Tutorial *122*

Everybody else has already done TGA and PCX Texture loading, but I felt there was something missing. TGAs look cool, but take up too much disk space, whereas PCXs are small but limit you to 8bpp. Using JPGs will give you the best of both.

This code requires the International JPEG Group (IJG) Library to work. This is free to download and use as you want. You'll find instructions on how to use it at http://www.ijg.org. These guys rock. Be aware that including this in your engine will add some 60KB on to the size of the executable.

The following is the code I use to load a JPG into Quake as a texture. It requires 2 things:
1) jpeg_rgba to be defined as a global byte * in the same file as this function.
2) jpeglib.h to be #included in the file.

Please don't ask me anything about how to use the IJG Library - full instructions are included with the download.






byte *LoadJPG (FILE *f, int *width, int *height)


    struct jpeg_decompress_struct cinfo;

    JDIMENSION num_scanlines;


    struct jpeg_error_mgr jerr;

    int numPixels;

    int row_stride;

    byte *out;

    int count;

    int i;

    // set up the decompression.

    cinfo.err = jpeg_std_error(&jerr);

    jpeg_create_decompress (&cinfo);

    // inititalize the source

    jpeg_stdio_src (&cinfo, f);

    // initialize decompression

    (void) jpeg_read_header (&cinfo, TRUE);

    (void) jpeg_start_decompress (&cinfo);

    // set up the width and height for return

    *width = cinfo.image_width;

    *height = cinfo.image_height;

    // initialize the return data

    numPixels = (*width) * (*height);

    jpeg_rgba = malloc ((numPixels * 4));

    // initialize the input buffer - we'll use the in-built memory management routines in the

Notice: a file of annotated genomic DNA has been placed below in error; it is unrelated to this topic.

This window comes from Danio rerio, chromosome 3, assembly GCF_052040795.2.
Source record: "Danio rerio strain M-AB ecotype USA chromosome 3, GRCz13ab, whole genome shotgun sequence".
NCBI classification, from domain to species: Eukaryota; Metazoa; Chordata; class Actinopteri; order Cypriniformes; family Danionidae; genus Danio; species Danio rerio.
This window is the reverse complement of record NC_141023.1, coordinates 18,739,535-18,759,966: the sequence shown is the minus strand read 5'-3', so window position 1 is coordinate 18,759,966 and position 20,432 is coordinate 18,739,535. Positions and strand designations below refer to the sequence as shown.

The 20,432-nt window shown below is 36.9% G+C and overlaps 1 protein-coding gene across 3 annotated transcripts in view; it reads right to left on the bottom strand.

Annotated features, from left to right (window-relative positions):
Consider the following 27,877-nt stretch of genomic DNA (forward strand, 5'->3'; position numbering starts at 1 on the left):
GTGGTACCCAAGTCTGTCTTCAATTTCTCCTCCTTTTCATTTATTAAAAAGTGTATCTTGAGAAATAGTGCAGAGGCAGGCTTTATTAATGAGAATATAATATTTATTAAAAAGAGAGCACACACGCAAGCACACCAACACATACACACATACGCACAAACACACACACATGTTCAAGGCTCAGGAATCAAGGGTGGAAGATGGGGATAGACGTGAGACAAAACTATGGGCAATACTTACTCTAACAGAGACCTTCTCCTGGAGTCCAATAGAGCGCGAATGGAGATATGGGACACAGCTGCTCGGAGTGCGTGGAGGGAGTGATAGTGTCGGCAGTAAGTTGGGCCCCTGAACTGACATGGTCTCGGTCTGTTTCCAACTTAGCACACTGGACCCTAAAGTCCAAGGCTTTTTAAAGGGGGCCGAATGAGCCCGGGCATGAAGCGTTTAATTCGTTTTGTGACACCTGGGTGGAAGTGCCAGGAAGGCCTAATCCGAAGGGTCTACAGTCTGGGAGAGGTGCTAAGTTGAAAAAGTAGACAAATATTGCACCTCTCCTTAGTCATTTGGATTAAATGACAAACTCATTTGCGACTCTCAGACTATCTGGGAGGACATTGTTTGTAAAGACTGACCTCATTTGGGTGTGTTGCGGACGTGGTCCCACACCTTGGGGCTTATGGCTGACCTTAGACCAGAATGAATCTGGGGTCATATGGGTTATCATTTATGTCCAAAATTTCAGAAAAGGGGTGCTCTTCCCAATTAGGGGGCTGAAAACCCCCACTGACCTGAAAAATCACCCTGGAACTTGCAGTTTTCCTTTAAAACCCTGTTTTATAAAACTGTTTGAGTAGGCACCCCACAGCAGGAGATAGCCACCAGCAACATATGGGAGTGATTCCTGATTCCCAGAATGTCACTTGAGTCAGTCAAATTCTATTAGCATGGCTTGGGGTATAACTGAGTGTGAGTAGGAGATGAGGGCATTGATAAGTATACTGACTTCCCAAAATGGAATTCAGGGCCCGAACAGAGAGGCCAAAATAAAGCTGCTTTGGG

// JPEG library because it will automatically free the used memory for us when we destroy

    // the decompression structure. cool.

    row_stride = cinfo.output_width * cinfo.output_components;

    in = (*cinfo.mem->alloc_sarray) ((j_common_ptr) &cinfo, JPOOL_IMAGE, row_stride, 1);

    // bit of error checking

    if (cinfo.output_components != 3)

        goto error;

    if ((numPixels * 4) != ((row_stride * cinfo.output_height) + numPixels))

        goto error;

    // read the jpeg

    count = 0;

    while (cinfo.output_scanline < cinfo.output_height)


        num_scanlines = jpeg_read_scanlines(&cinfo, in, 1);

        out = in[0];

        for (i = 0; i < row_stride;)


            jpeg_rgba[count++] = out[i++];

            jpeg_rgba[count++] = out[i++];

            jpeg_rgba[count++] = out[i++];

            jpeg_rgba[count++] = 255;



    // finish decompression and destroy the jpeg

    (void) jpeg_finish_decompress (&cinfo);

    jpeg_destroy_decompress (&cinfo);

    return jpeg_rgba;


    Con_DPrintf ("Invalid JPEG Format\n");

    jpeg_destroy_decompress (&cinfo);

    return NULL;


You'll notice that I have very rudimentary error checking in here. This is because the IJG Library supports a colossal amount of JPG formats, and is very widely used - you might say it's the Industry Standard. Even Internet Explorer uses it. If you can open a JPG in Internet Explorer, 99.9999% of the time this will work too.

The reason why I declare jpeg_rgba as a global is so that I can free it outside of this function after calling GL_LoadTexture. The reason why I return it from this function is so that I can use a single declaration of byte *data in the one calling function for all image types. I also declare width and height in the calling function as standard ints (not pointers) and pass the addresses to each relevant loading routine. This way, I don't have to worry about the JPG being the same dimensions as the original texture (if I'm using it to replace an original texture), nor do I clutter up my engine with too many globals.

I've just realised that I've contradicted myself there.
Oh well. Do what you want with this code. It all belongs to the IJG anyway. All I did was the jpeg_rgba loading code.

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